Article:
Be like Google: How harnessing data can increase revenue and lead to happier clients
Two data scientists demonstrate how veterinary practices can take simple steps to better serve their communities and make more money in the process.
In a 2019 article, Harvard Business Review declared: “Data is the fuel of the new economy, and even more so of the economy to come.”1 Just 3 years later and the rapidly accelerating success of companies like Google, Amazon, and Microsoft make that commentary feel vastly understated. However, data as an economic driver is not solely the domain of tech giants. Presenting at the American Veterinary Medical Association (AVMA) Veterinary Leadership Conference in Chicago, Bridget Bain, PhD, and Rosemary Radich, MA, made the case for veterinary practices to embrace the use data.2
Segmenting clients and utilizing PIMS
It’s no secret how companies like Google monetize data. All of its services—from Gmail to Google search, Android phones, smart watches, and beyond—are constantly harvesting data that is then used to sell highly targeted advertising.
How does this translate into veterinary practices? Bain believes it comes down to using data to provide better service to clients and patients.
“The more data that we collect, we are able to make the lives of those we serve more convenient, and we also improve their lives greatly,” said Bain. “As a non-data person, you may think data just involves how many clients you have or…the average transaction cost, but data is so much more than that.”
One example highlighted by the presenters was using data to segment the practice’s customers. This means dividing customers into different groups, which are then communicated with and marketed to in a way that reflects their values. In other words, treating people the way they want to be treated translates to happier clients and better revenue. This can be achieved by harnessing the data that should already be kept within a hospital’s practice information management system (PIMS).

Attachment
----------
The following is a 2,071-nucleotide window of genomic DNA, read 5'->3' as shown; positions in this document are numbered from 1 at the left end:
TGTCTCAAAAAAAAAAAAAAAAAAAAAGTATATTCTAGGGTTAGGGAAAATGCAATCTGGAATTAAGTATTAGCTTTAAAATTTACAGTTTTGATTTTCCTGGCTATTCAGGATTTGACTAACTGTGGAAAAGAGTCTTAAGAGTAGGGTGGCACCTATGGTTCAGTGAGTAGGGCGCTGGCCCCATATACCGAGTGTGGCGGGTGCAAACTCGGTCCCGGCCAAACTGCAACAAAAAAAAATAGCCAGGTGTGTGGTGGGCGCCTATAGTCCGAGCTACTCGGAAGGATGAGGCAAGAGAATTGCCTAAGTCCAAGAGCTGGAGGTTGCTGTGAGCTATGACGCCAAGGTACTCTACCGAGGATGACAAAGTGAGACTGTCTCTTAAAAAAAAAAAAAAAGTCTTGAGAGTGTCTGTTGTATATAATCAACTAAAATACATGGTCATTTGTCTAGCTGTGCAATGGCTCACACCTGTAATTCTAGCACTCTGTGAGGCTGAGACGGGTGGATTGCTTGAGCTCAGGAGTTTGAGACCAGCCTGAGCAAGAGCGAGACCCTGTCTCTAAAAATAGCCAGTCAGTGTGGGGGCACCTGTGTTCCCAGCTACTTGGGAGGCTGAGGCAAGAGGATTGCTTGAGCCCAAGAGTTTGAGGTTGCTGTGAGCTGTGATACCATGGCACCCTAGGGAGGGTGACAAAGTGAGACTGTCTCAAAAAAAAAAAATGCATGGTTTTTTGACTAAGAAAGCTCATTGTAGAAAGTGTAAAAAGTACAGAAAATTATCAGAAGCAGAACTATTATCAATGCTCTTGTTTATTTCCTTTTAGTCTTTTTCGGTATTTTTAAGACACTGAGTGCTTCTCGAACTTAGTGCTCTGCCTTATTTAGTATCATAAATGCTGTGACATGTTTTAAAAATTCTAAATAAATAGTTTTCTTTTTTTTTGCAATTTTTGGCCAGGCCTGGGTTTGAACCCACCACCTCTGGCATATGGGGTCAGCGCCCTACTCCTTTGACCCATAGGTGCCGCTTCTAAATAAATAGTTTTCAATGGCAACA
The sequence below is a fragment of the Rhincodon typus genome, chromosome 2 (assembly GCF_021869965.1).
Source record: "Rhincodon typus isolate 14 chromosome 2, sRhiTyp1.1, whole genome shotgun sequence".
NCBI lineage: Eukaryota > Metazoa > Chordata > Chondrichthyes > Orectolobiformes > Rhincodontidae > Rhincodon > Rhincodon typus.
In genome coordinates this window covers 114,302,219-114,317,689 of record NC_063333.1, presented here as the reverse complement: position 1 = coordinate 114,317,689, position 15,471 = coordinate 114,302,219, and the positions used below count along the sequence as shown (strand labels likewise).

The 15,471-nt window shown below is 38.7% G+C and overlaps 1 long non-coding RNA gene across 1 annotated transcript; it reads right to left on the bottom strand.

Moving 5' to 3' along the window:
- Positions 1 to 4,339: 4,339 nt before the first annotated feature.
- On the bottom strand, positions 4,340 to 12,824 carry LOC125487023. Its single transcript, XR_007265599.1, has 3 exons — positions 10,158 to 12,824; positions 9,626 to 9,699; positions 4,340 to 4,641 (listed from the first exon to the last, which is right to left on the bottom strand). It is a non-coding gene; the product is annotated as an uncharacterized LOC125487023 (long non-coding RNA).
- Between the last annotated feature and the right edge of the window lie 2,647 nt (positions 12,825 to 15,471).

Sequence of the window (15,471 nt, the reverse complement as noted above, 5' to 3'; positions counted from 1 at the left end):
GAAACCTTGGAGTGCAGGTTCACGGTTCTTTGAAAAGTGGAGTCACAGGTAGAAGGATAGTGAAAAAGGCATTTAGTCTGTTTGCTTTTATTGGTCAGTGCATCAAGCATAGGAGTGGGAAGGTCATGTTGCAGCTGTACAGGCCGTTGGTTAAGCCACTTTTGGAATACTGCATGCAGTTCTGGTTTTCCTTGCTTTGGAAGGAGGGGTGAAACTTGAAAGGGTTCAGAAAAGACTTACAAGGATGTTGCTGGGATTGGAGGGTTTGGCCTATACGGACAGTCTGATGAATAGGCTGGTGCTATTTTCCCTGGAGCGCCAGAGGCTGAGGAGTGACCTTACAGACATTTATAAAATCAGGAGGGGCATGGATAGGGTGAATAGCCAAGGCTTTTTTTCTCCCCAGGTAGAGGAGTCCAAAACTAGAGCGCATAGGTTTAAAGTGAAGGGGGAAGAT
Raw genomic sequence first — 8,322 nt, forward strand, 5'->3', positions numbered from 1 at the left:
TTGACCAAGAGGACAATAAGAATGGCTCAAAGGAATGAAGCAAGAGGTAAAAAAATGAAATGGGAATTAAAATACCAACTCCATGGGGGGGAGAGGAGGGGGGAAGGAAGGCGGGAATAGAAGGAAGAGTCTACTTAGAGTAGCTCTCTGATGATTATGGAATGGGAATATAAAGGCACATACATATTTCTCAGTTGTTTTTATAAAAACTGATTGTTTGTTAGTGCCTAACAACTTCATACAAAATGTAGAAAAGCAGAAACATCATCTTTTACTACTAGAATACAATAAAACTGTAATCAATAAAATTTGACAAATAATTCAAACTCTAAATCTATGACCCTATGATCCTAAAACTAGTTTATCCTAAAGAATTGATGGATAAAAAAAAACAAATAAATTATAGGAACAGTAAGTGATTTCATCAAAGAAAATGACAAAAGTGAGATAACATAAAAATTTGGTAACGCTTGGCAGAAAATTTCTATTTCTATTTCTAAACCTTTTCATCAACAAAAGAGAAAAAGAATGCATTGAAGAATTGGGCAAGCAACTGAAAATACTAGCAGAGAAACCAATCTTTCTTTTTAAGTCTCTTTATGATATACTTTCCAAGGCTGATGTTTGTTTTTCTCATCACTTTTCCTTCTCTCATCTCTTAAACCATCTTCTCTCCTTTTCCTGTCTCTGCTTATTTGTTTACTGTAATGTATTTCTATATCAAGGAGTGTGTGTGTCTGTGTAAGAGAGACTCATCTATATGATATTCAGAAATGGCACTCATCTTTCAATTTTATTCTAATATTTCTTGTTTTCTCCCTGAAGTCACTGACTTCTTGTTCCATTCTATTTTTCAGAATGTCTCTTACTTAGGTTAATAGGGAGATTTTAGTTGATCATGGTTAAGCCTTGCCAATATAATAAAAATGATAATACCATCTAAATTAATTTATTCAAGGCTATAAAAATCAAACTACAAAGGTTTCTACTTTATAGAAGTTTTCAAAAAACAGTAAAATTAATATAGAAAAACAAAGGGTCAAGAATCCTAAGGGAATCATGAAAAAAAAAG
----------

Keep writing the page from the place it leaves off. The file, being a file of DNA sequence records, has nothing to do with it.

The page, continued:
Radich stressed that understanding pet ownership is critical for practices’ success, adding, “We’ve come up with all different types of messaging that we’ve tested out to provide specifically to our members and to practice owners so that they and their staff can really know what’s the best messaging that they can use to increase engagement.”
In their research, Radich and Bain identified 5 segments of pet owners and the ideal strategy for satisfying their needs for communication within the practice: pampered pets, enthusiastic families, casual caretakers, low-key and child-free, and occupied owners.
Pampered pet owners are the type who are likely to dress their pets in outfits and celebrate their birthdays on social media. These owners are willing to pay for the best service, and communication should emphasize personalized recommendations for the pet.
Enthusiastic families tend to value quality and convenience but are most concerned with overall value. Communication should emphasize compassionate and tailored care, according to the presenters.
Casual caretakers, who tend to be younger married couples with middle class income and kids, are looking for knowledgeable staff at a cost-effective price. Communication with these pet owners should focus on the clinic’s highly trained staff while working with the client to find the right payment option.
Low-key and child-free clients are likely to be aged 55 years and older with no kids. These pet parents are looking for quality and price. Communication compassion, understanding, and that the clinician is willing to spend time with these patients is paramount.
The final category is occupied owners who tend to make under $50,000. The best communication to this segment requires emphasizing staff knowledge and the loving environment the clinic will provide, while offering highly convenient service options.
The presenters found in their research that this simple act of segmenting patients can lead to better outcomes and better revenue. “Take an assessment of what data you have,” said Radich. “Do you have a practice management system? What data are you collecting from your clients?
Taking it a step further, Radich said that practices that simply have a PIMS are more likely to see increased revenue. Additionally, practices with the highest revenue increases also had highest PIMS usage, according to their research.
Segmenting clients is a simple action clinicians can take with the data they likely already have. With the data revolution already underway, it’s only a matter of time before more and more veterinary practices catch on to the value they’re leaving on the table.
“People are leveraging data for success,” said Radich. “You don’t want to get left behind.”
- Chakravorti B, Bhalla A, Chaturvedi, RS. Which countries are leading the data economy? Harvard Business Review. January 24, 2019. Accessed January 13, 2022. https://hbr.org/2019/01/which-countries-are-leading-the-data-economy
- Bain B, Radich R. The Power of Data: How Leaders Can Improve Lives Through Analysis and Insights. Presented at: AVMA Veterinary Leadership Conference; January 6-9, 2022